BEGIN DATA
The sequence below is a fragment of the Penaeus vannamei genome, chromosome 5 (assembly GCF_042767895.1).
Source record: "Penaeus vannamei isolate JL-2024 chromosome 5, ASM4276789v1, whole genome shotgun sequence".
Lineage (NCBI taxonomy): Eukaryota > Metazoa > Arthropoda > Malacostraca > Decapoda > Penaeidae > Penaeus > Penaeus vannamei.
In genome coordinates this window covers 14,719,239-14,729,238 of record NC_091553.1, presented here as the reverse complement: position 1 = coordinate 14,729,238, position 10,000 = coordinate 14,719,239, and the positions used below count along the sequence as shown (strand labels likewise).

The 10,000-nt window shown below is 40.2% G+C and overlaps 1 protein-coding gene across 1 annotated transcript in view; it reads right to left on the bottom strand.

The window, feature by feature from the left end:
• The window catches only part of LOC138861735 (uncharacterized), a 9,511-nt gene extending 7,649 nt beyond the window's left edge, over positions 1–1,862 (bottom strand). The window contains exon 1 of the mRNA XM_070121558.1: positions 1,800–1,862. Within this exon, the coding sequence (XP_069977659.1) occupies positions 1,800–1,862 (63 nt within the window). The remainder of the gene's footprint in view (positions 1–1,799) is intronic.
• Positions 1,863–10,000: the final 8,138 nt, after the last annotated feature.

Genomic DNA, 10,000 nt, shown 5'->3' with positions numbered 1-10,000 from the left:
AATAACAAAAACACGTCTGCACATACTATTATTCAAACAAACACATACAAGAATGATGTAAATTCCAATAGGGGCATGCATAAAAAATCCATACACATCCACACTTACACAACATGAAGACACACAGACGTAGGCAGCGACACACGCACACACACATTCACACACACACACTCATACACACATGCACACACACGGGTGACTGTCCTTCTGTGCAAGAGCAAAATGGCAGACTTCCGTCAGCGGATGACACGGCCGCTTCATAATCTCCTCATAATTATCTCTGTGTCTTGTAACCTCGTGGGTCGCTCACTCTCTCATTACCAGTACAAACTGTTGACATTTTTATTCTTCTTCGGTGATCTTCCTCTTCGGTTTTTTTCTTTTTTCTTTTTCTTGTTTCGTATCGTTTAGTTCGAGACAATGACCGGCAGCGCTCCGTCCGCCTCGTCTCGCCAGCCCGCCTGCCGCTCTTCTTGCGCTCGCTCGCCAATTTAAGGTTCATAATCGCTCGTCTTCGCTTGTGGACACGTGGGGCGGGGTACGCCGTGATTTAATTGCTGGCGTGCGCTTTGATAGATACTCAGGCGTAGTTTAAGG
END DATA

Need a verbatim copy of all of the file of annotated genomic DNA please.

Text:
The sequence below is a fragment of the Penaeus vannamei genome, chromosome 5 (assembly GCF_042767895.1).
Source record: "Penaeus vannamei isolate JL-2024 chromosome 5, ASM4276789v1, whole genome shotgun sequence".
Lineage (NCBI taxonomy): Eukaryota > Metazoa > Arthropoda > Malacostraca > Decapoda > Penaeidae > Penaeus > Penaeus vannamei.
In genome coordinates this window covers 14,719,239-14,729,238 of record NC_091553.1, presented here as the reverse complement: position 1 = coordinate 14,729,238, position 10,000 = coordinate 14,719,239, and the positions used below count along the sequence as shown (strand labels likewise).

The 10,000-nt window shown below is 40.2% G+C and overlaps 1 protein-coding gene across 1 annotated transcript in view; it reads right to left on the bottom strand.

The window, feature by feature from the left end:
• The window catches only part of LOC138861735 (uncharacterized), a 9,511-nt gene extending 7,649 nt beyond the window's left edge, over positions 1–1,862 (bottom strand). The window contains exon 1 of the mRNA XM_070121558.1: positions 1,800–1,862. Within this exon, the coding sequence (XP_069977659.1) occupies positions 1,800–1,862 (63 nt within the window). The remainder of the gene's footprint in view (positions 1–1,799) is intronic.
• Positions 1,863–10,000: the final 8,138 nt, after the last annotated feature.

Genomic DNA, 10,000 nt, shown 5'->3' with positions numbered 1-10,000 from the left:
AATAACAAAAACACGTCTGCACATACTATTATTCAAACAAACACATACAAGAATGATGTAAATTCCAATAGGGGCATGCATAAAAAATCCATACACATCCACACTTACACAACATGAAGACACACAGACGTAGGCAGCGACACACGCACACACACATTCACACACACACACTCATACACACATGCACACACACGGGTGACTGTCCTTCTGTGCAAGAGCAAAATGGCAGACTTCCGTCAGCGGATGACACGGCCGCTTCATAATCTCCTCATAATTATCTCTGTGTCTTGTAACCTCGTGGGTCGCTCACTCTCTCATTACCAGTACAAACTGTTGACATTTTTATTCTTCTTCGGTGATCTTCCTCTTCGGTTTTTTTCTTTTTTCTTTTTCTTGTTTCGTATCGTTTAGTTCGAGACAATGACCGGCAGCGCTCCGTCCGCCTCGTCTCGCCAGCCCGCCTGCCGCTCTTCTTGCGCTCGCTCGCCAATTTAAGGTTCATAATCGCTCGTCTTCGCTTGTGGACACGTGGGGCGGGGTACGCCGTGATTTAATTGCTGGCGTGCGCTTTGATAGATACTCAGGCGTAGTTTAAGG